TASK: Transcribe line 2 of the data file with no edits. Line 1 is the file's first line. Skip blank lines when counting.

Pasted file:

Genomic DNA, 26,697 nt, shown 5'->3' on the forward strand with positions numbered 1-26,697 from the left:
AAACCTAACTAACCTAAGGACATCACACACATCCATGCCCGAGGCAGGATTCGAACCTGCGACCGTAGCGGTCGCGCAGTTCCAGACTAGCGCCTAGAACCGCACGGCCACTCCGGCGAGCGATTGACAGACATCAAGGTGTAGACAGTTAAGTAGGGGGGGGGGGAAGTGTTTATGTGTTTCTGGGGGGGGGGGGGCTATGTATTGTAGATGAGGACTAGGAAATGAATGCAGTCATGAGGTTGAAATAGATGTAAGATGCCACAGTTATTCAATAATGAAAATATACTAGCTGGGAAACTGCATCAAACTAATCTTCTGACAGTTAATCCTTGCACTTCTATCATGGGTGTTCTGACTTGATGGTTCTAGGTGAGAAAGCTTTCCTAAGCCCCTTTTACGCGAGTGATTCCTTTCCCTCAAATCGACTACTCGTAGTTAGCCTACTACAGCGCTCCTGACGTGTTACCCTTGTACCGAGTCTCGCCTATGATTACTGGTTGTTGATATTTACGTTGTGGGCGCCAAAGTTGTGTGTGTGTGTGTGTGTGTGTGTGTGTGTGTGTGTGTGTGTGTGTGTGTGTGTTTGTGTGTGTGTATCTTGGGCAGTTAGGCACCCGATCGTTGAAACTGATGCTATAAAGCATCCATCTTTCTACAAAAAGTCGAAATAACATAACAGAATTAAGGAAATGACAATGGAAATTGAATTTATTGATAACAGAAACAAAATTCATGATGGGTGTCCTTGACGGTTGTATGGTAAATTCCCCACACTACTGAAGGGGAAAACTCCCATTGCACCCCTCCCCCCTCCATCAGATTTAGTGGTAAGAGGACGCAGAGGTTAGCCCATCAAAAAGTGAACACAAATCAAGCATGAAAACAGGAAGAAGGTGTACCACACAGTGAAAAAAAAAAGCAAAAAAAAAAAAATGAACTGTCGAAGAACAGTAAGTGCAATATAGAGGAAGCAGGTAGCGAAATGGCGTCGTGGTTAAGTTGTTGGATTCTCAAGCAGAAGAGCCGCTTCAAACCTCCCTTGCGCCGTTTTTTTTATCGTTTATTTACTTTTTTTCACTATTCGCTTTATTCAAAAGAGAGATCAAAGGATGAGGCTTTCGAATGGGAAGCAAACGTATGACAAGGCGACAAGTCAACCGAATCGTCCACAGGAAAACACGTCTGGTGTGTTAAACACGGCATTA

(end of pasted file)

AAACCTAACTAACCTAAGGACATCACACACATCCATGCCCGAGGCAGGATTCGAACCTGCGACCGTAGCGGTCGCGCAGTTCCAGACTAGCGCCTAGAACCGCACGGCCACTCCGGCGAGCGATTGACAGACATCAAGGTGTAGACAGTTAAGTAGGGGGGGGGGGAAGTGTTTATGTGTTTCTGGGGGGGGGGGGGCTATGTATTGTAGATGAGGACTAGGAAATGAATGCAGTCATGAGGTTGAAATAGATGTAAGATGCCACAGTTATTCAATAATGAAAATATACTAGCTGGGAAACTGCATCAAACTAATCTTCTGACAGTTAATCCTTGCACTTCTATCATGGGTGTTCTGACTTGATGGTTCTAGGTGAGAAAGCTTTCCTAAGCCCCTTTTACGCGAGTGATTCCTTTCCCTCAAATCGACTACTCGTAGTTAGCCTACTACAGCGCTCCTGACGTGTTACCCTTGTACCGAGTCTCGCCTATGATTACTGGTTGTTGATATTTACGTTGTGGGCGCCAAAGTTGTGTGTGTGTGTGTGTGTGTGTGTGTGTGTGTGTGTGTGTGTGTGTGTGTGTGTTTGTGTGTGTGTATCTTGGGCAGTTAGGCACCCGATCGTTGAAACTGATGCTATAAAGCATCCATCTTTCTACAAAAAGTCGAAATAACATAACAGAATTAAGGAAATGACAATGGAAATTGAATTTATTGATAACAGAAACAAAATTCATGATGGGTGTCCTTGACGGTTGTATGGTAAATTCCCCACACTACTGAAGGGGAAAACTCCCATTGCACCCCTCCCCCCTCCATCAGATTTAGTGGTAAGAGGACGCAGAGGTTAGCCCATCAAAAAGTGAACACAAATCAAGCATGAAAACAGGAAGAAGGTGTACCACACAGTGAAAAAAAAAAGCAAAAAAAAAAAAATGAACTGTCGAAGAACAGTAAGTGCAATATAGAGGAAGCAGGTAGCGAAATGGCGTCGTGGTTAAGTTGTTGGATTCTCAAGCAGAAGAGCCGCTTCAAACCTCCCTTGCGCCGTTTTTTTTATCGTTTATTTACTTTTTTTCACTATTCGCTTTATTCAAAAGAGAGATCAAAGGATGAGGCTTTCGAATGGGAAGCAAACGTATGACAAGGCGACAAGTCAACCGAATCGTCCACAGGAAAACACGTCTGGTGTGTTAAACACGGCATTA